When asked what his definition of motivation is, Sir Ranulph Fiennes – broadly known as one of the greatest living explorers in the world – rather than give a rehearsed quote from an admired philosopher, the writer and poet paints a pretty gross picture of motivation in action.

"My definition of motivation is what we use as a definition for choosing people [for his expedition team of 59 people], and that is that they can deal with the wimpish, weak voice which will come into their head when they're doing these expeditions, because they're really suffering", he told RTÉ Lifestyle, at the Pendulum Summit 2022 in Dublin's RDS.

Ranulph Fiennes on stage at the Pendulum Summit 2022

After a week or two of bruises, blisters, carting 500lbs in -60 degree weather back and forth for 10 hours a day and teeth breaking and falling out, such team members would start to reveal their true determination. And that isn't even the worst of it.

Fiennes explains how in such parts of the world, where the hole ozone layer is directly above you, covering your skin is essential, but "you can't cover your lips up at all because you're breathing like hell with such heavy weight".

"In the tent at night when you go to sleep your lips, which are all bleeding, stick firmly together, so in the morning when you want to have breakfast and you need to open your mouth in order to eat, you would think that you could push your lips apart with your tongue, but you can't. Not those scabs, they're stuck firmly together."

We'll spare you the gory details of how the world-class explorer would overcome that obstacle, but suffice to say you'd end up with bloody porridge, eaten from a shared bowl.

"So you have the other guy's blood in your porridge, and that causes bad relations between the two people."

Fiennes has captivated audiences and readers for decades with his explorations and displays of superhuman strength, endurance and resilience. When it comes to his own motivations, however, they are endearingly human.

Fiennes aboard the Transglobe Expedition boat the Benjamin Bowrin, 1982. Photo: Getty

"What basically got us moving on the expeditions was competition against other nations, but in particular, the best nation who had a history of breaking polar records, north and south – the Norwegians", he says, wryly.

"It started off with quite reasonable temper but then bitterness started coming into it over the decades. I could say at the moment, all the polar records have been broken by them or by us."

Having initially set out to follow in his father's footsteps and become colonel of the Scottish regiment called the Royal Scots Greys, a desire he says he had "from birth", Fiennes pivoted to exploration after a lack of A-levels stopped him from succeeding his late father.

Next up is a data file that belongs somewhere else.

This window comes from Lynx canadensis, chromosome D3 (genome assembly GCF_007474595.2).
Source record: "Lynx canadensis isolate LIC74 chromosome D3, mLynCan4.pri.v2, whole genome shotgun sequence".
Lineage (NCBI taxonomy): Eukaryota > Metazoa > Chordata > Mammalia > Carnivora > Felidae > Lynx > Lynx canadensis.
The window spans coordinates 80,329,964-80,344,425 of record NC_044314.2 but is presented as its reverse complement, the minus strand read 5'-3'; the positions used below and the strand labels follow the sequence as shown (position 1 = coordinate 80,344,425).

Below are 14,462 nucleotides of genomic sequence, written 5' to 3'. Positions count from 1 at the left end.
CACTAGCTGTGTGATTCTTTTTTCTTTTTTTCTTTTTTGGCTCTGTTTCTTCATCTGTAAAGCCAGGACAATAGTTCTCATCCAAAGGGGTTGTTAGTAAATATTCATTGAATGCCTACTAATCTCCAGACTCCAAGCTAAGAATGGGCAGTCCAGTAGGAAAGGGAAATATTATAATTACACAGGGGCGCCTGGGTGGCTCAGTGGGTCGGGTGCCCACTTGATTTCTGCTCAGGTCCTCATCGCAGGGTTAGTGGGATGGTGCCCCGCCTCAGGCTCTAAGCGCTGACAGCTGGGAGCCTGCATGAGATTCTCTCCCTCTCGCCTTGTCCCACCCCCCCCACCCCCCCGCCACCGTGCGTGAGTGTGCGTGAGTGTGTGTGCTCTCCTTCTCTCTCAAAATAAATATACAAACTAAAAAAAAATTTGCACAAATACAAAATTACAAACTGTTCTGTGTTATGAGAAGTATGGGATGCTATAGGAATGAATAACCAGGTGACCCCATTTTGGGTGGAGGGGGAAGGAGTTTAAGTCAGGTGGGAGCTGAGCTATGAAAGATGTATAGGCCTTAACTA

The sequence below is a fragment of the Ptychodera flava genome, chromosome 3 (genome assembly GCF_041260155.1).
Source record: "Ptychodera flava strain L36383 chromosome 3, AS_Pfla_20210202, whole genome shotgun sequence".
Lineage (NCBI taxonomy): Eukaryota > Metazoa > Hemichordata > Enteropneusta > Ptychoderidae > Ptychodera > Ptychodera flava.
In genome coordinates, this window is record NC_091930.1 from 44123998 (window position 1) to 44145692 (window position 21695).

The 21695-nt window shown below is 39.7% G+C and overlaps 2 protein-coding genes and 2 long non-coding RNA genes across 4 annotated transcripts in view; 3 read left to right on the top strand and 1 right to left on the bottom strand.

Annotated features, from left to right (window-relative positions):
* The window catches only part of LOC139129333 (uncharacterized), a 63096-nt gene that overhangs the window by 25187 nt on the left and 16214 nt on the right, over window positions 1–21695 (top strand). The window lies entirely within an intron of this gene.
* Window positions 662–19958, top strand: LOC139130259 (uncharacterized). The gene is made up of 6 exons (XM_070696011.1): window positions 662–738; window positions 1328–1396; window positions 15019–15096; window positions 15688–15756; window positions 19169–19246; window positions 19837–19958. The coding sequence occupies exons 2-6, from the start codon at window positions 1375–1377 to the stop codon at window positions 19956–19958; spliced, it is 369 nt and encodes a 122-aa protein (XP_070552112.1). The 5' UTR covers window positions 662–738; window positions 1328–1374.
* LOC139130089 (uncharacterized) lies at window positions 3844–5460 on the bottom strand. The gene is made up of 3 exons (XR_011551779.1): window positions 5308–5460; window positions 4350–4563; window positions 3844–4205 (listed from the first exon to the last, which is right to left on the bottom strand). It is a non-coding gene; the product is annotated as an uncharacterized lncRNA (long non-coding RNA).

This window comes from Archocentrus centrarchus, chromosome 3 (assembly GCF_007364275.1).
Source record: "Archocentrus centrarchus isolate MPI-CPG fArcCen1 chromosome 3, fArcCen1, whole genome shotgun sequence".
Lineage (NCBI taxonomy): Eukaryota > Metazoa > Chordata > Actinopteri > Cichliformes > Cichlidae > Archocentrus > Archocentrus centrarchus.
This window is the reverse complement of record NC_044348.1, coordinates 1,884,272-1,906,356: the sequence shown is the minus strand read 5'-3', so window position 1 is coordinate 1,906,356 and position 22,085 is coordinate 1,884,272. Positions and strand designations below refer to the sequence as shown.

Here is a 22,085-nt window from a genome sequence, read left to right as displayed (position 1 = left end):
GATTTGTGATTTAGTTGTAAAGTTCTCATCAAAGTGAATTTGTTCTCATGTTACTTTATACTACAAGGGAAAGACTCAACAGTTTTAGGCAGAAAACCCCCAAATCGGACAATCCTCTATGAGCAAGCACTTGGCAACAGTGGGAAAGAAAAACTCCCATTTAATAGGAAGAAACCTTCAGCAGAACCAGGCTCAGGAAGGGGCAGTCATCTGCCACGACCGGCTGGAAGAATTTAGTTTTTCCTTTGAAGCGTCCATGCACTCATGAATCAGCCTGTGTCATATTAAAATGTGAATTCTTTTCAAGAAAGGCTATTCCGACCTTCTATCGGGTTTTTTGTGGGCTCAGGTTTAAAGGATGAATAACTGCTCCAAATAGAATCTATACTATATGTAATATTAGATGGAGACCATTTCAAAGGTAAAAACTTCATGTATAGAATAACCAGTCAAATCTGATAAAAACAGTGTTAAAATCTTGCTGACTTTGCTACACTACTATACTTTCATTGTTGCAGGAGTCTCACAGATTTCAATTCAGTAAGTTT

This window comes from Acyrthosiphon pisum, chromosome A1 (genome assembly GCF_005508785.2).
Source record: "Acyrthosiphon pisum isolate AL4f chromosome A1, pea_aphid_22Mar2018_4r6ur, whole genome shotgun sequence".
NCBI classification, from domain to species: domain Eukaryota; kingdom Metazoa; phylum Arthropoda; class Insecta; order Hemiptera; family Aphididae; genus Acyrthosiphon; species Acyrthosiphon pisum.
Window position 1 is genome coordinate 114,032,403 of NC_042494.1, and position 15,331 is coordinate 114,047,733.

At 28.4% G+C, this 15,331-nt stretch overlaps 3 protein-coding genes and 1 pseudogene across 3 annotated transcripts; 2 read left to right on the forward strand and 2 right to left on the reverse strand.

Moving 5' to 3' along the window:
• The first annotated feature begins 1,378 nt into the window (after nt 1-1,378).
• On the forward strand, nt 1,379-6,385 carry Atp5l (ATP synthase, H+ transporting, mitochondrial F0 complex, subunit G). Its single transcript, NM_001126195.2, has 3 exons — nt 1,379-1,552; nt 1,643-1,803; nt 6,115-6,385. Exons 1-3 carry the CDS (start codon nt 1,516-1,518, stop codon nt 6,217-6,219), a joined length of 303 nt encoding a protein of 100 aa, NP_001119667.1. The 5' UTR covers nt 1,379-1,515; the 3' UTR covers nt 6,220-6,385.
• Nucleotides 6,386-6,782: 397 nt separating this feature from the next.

"I certainly did not have any idea about expedition work as a profession until I was at least 24 years old", he says. It was his wife Ginny Pepper, who he married when he was 24 and she was 21, who helped him embark on a new career, albeit one that was distinctly less traditional than what he envisaged.

Fiennes with wife Ginny and their dog Bothy in 1982. Photo: Getty

Although, he adds, there is some precedent for what he spent most of his life doing: "The Brits were generally, for a long time, good at exploring Antarctica and Arctic before anybody else did, even before the Norwegians", though not before the Vikings and Eskimo, he adds.

"They were the first to discover Australia and New Zealand, so they ended up with a big empire.

"If I had been successful and got into the Army and worked out to be colonel, then it would have been a traditional military upbringing and profession, and by now a pension!"

Despite his decades of record-breaking expeditions, Fiennes says there are still countless treks to be tackled in the service of exploration. "In the case of mountains there are still many mountain faces to be climbed by people who go for climbing instead of polar travel", he says.

"There are rather less positions for exploring under the sea, not so easy to get into that sort of thing but it's still there, and space is still there. Exploration – ie, finding new places and measuring them and making everyone know exactly what they look like and where they are – is still possible."

Fiennes on the first unsupported crossing of Antarctica, 1992. Photo: Getty

Though he's racked up an envy-inducing amount of stories, there's one anecdote he's particularly fond of: the story of how he and his team recruiting a doctor that they didn't realise specialised in starvation.

"When Ginny recruited Professor [Michael] Stroud we weren't really aware that his expertise was the affect of starvation on the human body", he says, "and so that he was very, very keen on going on expeditions for different motivations because they would make you starve more than he could do with army personnel at his torture chamber in Farnborough."

Watch the full interview with Ranulph Fiennes above.